A Pandemic Offseason for the NBA: Short, But Dynamic!

Even during the Coronavirus pandemic, the NBA’s busy and action-packed offseason delivered as usual.


Ethan Weinberg

Pictured are two pieces of signed NBA apparel, sold exclusively through the NBA Store, a Stephen Curry Jersey and a Frank Ntilikina Signed Board.

In a year dominated by the Coronavirus pandemic, the norms of an action-packed, training-focused NBA offseason were thrown out the window. Instead, teams and players have had to deal with a remote draft, with remote players’ signing, in the form of free agency, and even with remote training camps, before games started on December 22nd,  2020.

The draft was the first difference in this year’s offseason, taking place virtually, rather than in person, at the Barclays Center in Brooklyn. Commissioner Adam Silver announced the picks from ESPN’s studios in Bristol, Connecticut, as players and fans watched from home. The previous season’s delay also caused the draft to be moved from June to November 2020. The sixty players drafted will have to quickly adjust to life in the NBA, having only three weeks to train and blend with their new teams before beginning play.

Free agency, where players are able to sign contracts with teams, was also disrupted due to the pandemic but, for the most part, it has remained in its traditional format. The window began two days prior to the official beginning of the signing period, where teams could negotiate contracts with players. A slew of players signed before the window officially opened, with only a few notable names remaining when the signing period approached. Well-known players who moved teams include Gordon Hayward, Bogdan Bogdanovic, and Christian Wood, while others,  Anthony Davis and Brandon Ingram, stayed put. 

A number of trades were also made during the course of the offseason. Stars like Jrue Holiday and Steven Adams were dealt away mainly for draft capital and other players. However, the basketball community agrees that the most meaningful trade occurred when the Houston Rockets sent Russell Westbrook, a former league MVP, to the Washington Wizards in exchange for All-Star guard John Wall, and a first-round draft selection. This trade sent the league into a frenzy, and some see it as a lopsided exchange.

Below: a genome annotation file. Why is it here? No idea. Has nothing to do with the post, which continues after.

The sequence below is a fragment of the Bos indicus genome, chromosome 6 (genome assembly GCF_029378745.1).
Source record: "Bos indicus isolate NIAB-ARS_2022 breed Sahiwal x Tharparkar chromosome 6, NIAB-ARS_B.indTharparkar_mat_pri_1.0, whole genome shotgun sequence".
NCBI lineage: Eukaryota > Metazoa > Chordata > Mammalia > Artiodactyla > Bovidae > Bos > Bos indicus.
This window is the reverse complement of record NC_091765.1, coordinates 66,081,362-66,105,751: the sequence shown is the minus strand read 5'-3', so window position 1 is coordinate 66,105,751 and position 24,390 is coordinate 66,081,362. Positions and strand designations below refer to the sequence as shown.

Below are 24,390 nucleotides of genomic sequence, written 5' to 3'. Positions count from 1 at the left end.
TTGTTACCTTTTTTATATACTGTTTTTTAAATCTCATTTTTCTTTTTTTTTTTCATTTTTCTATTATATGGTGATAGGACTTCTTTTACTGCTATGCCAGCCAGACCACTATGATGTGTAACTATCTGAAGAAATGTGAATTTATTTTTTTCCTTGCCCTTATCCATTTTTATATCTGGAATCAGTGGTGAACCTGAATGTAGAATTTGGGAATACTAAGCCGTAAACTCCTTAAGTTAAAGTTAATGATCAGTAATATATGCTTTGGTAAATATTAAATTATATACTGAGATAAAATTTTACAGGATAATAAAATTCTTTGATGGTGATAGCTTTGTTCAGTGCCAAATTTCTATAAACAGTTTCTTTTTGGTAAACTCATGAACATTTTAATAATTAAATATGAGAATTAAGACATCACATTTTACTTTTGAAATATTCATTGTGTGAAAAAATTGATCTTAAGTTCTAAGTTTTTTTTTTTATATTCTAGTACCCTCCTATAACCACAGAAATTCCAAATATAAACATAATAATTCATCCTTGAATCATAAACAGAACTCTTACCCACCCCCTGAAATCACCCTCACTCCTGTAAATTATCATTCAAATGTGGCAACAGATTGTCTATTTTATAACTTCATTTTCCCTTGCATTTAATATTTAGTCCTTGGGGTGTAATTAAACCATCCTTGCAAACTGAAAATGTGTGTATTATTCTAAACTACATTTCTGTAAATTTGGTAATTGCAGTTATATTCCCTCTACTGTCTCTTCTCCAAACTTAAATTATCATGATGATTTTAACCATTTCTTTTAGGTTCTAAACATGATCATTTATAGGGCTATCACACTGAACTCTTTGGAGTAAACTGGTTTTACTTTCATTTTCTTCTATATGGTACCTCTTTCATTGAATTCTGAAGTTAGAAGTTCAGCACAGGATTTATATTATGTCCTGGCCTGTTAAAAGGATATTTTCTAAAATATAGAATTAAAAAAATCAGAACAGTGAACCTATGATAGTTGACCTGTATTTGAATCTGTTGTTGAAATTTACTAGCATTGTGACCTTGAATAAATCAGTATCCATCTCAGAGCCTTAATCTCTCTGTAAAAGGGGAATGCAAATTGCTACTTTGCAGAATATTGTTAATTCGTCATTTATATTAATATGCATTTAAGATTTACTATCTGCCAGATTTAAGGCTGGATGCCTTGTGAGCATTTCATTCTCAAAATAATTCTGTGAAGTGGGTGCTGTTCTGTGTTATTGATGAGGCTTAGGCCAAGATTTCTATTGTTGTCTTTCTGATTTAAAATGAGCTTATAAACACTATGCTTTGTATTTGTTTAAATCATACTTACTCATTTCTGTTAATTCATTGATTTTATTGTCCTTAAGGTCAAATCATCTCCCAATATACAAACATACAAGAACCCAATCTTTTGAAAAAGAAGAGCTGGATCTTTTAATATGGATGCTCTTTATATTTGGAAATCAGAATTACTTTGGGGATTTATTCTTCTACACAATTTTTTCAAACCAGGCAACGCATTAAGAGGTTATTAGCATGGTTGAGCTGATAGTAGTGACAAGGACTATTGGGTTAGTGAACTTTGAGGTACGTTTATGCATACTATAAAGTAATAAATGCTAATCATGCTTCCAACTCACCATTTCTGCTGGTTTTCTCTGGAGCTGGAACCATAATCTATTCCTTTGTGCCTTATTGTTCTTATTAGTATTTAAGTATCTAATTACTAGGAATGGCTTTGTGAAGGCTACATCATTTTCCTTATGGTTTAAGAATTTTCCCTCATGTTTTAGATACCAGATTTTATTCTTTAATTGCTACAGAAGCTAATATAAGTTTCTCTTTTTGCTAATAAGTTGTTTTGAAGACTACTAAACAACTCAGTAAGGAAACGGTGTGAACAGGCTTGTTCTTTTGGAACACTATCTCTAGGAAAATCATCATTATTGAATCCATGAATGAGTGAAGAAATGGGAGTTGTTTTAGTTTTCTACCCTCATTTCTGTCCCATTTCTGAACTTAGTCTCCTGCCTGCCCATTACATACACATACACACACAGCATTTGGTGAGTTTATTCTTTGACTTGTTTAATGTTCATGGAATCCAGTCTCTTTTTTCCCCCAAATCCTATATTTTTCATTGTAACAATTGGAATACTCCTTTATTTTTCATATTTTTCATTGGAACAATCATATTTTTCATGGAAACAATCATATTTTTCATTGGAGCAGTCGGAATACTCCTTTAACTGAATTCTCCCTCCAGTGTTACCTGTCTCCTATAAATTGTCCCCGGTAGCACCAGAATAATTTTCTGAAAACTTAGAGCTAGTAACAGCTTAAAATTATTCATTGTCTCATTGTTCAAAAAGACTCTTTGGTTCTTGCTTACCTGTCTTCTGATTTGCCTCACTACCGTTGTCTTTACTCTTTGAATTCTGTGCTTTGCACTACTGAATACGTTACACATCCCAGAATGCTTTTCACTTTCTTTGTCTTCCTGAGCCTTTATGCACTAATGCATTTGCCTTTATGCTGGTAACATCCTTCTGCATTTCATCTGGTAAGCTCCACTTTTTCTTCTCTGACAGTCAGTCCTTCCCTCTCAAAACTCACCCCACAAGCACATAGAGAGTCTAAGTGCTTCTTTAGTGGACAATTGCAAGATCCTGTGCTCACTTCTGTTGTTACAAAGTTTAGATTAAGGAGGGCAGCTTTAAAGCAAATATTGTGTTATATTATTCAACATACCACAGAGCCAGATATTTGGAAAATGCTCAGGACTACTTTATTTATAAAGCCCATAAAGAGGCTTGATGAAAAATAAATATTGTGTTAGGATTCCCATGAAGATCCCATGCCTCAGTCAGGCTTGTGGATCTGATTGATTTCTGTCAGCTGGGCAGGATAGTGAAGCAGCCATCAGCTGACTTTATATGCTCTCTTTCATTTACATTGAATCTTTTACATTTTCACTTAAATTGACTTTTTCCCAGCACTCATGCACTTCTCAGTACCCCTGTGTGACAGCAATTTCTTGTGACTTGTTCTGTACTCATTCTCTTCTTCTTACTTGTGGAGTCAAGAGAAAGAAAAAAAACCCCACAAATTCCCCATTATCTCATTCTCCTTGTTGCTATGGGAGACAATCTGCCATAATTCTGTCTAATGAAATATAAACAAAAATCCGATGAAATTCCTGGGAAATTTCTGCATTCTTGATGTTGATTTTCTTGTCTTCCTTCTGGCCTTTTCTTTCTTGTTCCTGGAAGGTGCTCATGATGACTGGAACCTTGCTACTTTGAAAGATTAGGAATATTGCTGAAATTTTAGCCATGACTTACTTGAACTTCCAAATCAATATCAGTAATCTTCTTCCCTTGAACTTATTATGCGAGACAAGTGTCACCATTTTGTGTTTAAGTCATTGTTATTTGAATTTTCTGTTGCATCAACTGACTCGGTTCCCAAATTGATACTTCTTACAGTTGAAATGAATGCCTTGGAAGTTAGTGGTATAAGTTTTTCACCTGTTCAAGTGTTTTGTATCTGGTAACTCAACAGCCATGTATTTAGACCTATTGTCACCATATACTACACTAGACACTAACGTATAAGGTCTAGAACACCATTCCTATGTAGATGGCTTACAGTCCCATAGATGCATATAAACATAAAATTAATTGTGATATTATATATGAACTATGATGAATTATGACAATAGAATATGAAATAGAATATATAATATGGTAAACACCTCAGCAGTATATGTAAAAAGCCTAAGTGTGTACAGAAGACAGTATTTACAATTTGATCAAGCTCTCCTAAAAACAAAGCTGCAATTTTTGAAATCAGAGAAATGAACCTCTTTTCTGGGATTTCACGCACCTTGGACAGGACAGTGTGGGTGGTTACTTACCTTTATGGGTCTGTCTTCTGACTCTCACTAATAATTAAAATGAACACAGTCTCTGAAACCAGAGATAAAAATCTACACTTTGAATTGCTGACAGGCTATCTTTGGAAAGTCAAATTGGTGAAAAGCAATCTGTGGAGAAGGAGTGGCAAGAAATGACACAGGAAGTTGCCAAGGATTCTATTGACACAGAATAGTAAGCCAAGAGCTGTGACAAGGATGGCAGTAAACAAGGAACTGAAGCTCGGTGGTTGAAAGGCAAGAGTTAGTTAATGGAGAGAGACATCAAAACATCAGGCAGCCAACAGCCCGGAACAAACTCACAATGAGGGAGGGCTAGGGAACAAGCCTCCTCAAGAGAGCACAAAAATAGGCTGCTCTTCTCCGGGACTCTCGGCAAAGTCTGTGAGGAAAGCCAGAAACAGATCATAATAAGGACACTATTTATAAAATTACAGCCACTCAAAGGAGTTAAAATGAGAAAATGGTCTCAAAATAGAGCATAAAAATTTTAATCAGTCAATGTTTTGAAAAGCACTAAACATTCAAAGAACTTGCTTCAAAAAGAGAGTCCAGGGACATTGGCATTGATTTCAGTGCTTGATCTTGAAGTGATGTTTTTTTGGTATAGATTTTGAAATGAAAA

Louis Nahon ’23 said that the Wizards won the trade, citing Westbrook’s stats as “a former MVP who averaged a triple double” and a “current top 10 player.” Nahon also described John Wall as “troublesome,” due to his injury problems and past off-court issues, which makes the trade that much more successful for the Wizards.

This year’s draft showcased monumental talent, with the first three picks all having been seen as the number one selection by fans, coaches, and experts.

The first pick was held by the Minnesota Timberwolves, who selected Anthony Edwards, a shooting guard from the University of Georgia. Edwards had a stellar season in college, winning Southeastern Conference (SEC) Freshman of the Year and finishing Second-Team All Atlantic Coast Conference (ACC) for the 2019-2020 season.

The second pick was held by the Golden State Warriors, who selected James Wiseman, a center from Memphis. Wiseman left the school early due to a scandal with coach Penny Hardaway (involving a payment that he received from the coach which covered his moving expenses in 2017), but Wiseman kept his draft stock high throughout the year. Now, he is hoping to improve a Warriors team lost in the shuffle last year due to injuries up and down the lineup.

The third pick belonged to the Charlotte Hornets, who selected LaMelo Ball, a point guard who played last season in New Zealand. Ball is the brother of Pelicans star Lonzo Ball, and the son of Big Baller Brand CEO, LaVar Ball. Rounding out the top five were Florida State forward Patrick Williams, who went to the Chicago Bulls, and Auburn forward Isaac Okoro, who was drafted by the Cleveland Cavaliers.

There were also some considerable coaching changes. The Philadelphia 76ers signed former Clippers head coach, Doc Rivers, who once coached the Boston Celtics to an NBA Championship. Other former head coaches who scored high-level jobs include Stan Van Gundy, Billy Donovan, Tom Thibodeau, and Tyronn Lue.

Four first-time coaches, Mark Daigneault, Stephen Silas, Nate Bjorkgern, and Steve Nash, were also signed. Nash is a noteworthy member of the NBA Hall of Fame; he played for the Phoenix Suns, Dallas Mavericks, and Los Angeles Lakers during his 19 seasons.

This NBA Offseason was filled with change, as lots of players switched teams, many new stars got drafted, and teams picked up new coaches and staff. As the new season looms, there is so much to watch out for, and with the season commencing on December 22nd, 2020, basketball fans wait in excitement to see how it all plays out.

Louis Nahon ’23 said that the Wizards won the trade, citing Westbrook’s stats as “a former MVP who averaged a triple double” and a “current top 10 player.”